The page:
First of all we discussed the common problems - these pretty much all transcended scale of venue and size of company;

There was a real issue with venues replying to programming enquiries - even those with big national reputations, and most frustratingly, even for those who have existing relationships with venues. The mass exodus from the industry in all areas has clearly been a factor in terms of venues having less staff to deal with programming - but was a problem before the pandemic...

It seems to be an accepted wisdom that only one-person touring can possibly break even financially (and even then we mean literally one person on the road!) Which leaves the depressingly reality that only subsidised work can tour....

Trustees of companies that have touring as a part of an overall business model have begun to question the financial benefits to the organisations - this makes the argument to core funders other than ACE very difficult - particularly if you are also funded by a Local Authority or are based in a LA building...

During the pandemic many of us pivoted to create work at the hyperlocal level and this really engaged and embedded work in our geographical communities that may previously have been taken on a larger tour - perhaps a return to this approach may help to re-balance? The issue with that is the requirement (for NPO's at least) to tour nationally and to take work to the co called 'priority areas'.

National touring is almost impossible now to do in a sensible geographical way which means it is incredibly difficult to make environmentally responsible - exclusion zones which many mid-scale venues still use must stop, and we have to get residencies of more than one night in each space - this would help to gather audiences via word of mouth for the venues as well. However, to do this, those of us with subsidy may have to be more flexible on fees/guarantees on multiple nights; venues are being hammered by energy bills and the cost of living crisis too..

We must shift the 'us and them' thinking - perhaps more co-producing is the answer? And perhaps a longer run in a venue and the appeal of TTR to a venue helping produce your show could work?

We need to share information - Producers and tour bookers need to start to share info...there are already some networks - HOUSE (Farnham Maltings)
and Kent Producers network (run by Jo Crowley) were mentioned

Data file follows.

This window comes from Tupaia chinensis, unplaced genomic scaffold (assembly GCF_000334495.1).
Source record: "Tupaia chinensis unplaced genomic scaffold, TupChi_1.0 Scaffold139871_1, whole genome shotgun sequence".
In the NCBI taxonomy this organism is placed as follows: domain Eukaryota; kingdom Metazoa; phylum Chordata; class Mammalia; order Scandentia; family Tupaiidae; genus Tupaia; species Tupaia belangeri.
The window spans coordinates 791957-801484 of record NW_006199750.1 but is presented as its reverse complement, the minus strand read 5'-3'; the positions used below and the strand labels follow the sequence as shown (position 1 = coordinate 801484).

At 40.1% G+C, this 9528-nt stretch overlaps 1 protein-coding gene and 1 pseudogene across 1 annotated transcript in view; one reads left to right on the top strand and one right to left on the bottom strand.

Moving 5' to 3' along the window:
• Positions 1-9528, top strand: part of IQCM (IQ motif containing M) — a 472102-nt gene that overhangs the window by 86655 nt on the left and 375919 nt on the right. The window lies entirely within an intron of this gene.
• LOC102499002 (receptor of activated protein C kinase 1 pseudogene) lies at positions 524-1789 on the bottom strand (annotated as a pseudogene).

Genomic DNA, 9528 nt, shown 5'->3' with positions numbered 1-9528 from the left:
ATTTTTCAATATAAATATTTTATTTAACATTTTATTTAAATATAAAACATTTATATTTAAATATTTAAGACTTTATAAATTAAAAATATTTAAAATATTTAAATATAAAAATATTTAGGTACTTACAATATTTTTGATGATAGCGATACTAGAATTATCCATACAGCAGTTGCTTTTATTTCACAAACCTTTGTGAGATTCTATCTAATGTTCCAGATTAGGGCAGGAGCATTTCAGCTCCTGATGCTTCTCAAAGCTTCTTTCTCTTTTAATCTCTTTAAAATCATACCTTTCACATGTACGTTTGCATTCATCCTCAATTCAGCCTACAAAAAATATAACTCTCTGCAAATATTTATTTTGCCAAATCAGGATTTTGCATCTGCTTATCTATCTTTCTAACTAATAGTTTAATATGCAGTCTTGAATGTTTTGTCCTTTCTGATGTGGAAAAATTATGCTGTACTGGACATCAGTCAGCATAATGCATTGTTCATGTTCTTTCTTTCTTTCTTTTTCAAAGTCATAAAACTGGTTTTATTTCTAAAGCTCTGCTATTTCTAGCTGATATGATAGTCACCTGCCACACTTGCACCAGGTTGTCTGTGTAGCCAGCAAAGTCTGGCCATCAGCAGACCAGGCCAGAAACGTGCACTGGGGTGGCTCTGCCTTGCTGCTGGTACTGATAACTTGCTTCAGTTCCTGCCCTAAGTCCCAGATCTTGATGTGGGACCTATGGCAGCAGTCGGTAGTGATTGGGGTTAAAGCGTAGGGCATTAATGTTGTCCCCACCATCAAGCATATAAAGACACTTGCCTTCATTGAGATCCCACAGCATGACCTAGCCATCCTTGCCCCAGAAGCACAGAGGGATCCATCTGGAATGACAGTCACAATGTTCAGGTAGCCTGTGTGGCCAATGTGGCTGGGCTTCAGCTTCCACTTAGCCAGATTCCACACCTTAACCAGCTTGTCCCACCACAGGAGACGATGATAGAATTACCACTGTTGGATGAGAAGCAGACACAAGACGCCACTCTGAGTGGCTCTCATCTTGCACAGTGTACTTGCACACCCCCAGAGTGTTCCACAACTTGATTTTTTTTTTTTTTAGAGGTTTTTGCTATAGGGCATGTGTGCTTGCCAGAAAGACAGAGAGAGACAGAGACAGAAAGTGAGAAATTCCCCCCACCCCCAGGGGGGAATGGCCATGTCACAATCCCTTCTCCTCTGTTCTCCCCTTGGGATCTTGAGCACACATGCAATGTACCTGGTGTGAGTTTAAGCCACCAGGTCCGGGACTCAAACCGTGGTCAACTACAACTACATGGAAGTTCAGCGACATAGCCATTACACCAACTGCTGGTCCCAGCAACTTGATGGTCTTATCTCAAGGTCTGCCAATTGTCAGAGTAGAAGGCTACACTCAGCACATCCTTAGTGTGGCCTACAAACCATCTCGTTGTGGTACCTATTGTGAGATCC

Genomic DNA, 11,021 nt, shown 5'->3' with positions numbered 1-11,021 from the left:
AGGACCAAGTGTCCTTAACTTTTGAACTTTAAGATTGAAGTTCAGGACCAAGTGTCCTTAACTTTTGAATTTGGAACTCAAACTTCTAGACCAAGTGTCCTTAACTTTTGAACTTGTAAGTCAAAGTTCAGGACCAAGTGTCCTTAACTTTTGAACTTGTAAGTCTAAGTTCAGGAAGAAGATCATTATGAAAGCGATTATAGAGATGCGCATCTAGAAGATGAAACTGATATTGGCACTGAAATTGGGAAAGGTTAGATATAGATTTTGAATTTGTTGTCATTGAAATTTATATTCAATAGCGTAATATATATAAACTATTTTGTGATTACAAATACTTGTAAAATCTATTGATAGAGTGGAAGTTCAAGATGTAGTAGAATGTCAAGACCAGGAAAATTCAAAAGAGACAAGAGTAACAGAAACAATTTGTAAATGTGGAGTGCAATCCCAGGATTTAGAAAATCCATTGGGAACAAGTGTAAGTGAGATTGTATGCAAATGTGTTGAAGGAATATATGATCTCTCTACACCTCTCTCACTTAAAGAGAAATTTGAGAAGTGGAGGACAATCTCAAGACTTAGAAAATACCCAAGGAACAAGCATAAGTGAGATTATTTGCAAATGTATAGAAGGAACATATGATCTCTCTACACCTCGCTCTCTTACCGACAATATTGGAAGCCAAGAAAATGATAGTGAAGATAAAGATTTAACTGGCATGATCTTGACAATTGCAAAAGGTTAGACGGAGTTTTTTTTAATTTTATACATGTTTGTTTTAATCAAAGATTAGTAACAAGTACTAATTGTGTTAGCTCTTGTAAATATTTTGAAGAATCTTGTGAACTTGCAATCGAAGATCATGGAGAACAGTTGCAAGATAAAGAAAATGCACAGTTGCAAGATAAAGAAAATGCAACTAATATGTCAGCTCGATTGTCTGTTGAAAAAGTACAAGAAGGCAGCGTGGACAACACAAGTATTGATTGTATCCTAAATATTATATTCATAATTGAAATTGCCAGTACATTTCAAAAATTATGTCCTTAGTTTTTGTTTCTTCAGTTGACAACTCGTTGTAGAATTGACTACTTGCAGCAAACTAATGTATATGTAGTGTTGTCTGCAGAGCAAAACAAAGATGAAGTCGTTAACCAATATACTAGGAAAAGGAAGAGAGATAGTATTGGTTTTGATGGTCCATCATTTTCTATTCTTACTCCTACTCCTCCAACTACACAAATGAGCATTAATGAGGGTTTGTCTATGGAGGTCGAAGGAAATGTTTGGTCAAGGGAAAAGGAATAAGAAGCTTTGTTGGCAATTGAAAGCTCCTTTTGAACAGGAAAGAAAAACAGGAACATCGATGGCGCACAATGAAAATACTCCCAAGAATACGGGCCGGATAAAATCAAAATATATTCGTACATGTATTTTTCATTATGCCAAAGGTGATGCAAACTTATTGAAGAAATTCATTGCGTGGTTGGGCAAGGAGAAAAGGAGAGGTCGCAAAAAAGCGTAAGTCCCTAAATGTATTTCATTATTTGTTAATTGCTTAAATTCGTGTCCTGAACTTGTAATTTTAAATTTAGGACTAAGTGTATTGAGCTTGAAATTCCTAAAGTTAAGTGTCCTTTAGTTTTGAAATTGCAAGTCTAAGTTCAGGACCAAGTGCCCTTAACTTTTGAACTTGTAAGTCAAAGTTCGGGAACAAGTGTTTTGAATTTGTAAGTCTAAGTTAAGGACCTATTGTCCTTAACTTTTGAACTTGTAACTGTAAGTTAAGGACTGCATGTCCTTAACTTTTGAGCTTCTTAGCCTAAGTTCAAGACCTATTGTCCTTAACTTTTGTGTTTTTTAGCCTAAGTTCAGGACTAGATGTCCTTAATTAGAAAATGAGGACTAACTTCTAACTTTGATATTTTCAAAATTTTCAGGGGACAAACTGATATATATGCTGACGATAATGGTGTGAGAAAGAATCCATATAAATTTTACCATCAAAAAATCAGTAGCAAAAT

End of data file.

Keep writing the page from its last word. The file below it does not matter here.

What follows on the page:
on a 1 nighter sometimes pushing for a guarantee against a split rather than a straight fee, can be more beneficial if you think you can get an audience

The biggest hurdle is shifting the requirement of venues to have a full film, trailer and photos of a show prior to booking - this mean all the production costs have to happen before any income and is almost impossible if not an NPO - this is the simplest change venues can make that could be the most beneficial - feels like a session convened at ITC or UK Theatre's conferences to tackle this and find affordable solutions that make venues feel comfortable about booking, is key.

Do we also go back to our roots (for some of us anyway) and begin to present work in non-theatre spaces and swerve venues altogether? Town halls for mid-scale work and community spaces for small? Perhaps more of a mix of both? BUT this does require a lot of infrastructure and to have the right team! It's hard work!

We can ask more questions of the venues themselves - particularly around marketing - Proteus sends our own marketing questionnaire out to venues when we tour to establish what they will be doing so we can fill the gaps (I appreciate this is because we have a Marketing Manager and time for those that don't is limited). We can also get involved or visit their community events - South Street in Reading has regular meetings with the community and this can really help build audiences

And don't even get us started on International touring.....

I'm really happy to continue the conversation, my email is [email protected]
Others in the session happy to chat more were: [email protected]
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[email protected]
[email protected]
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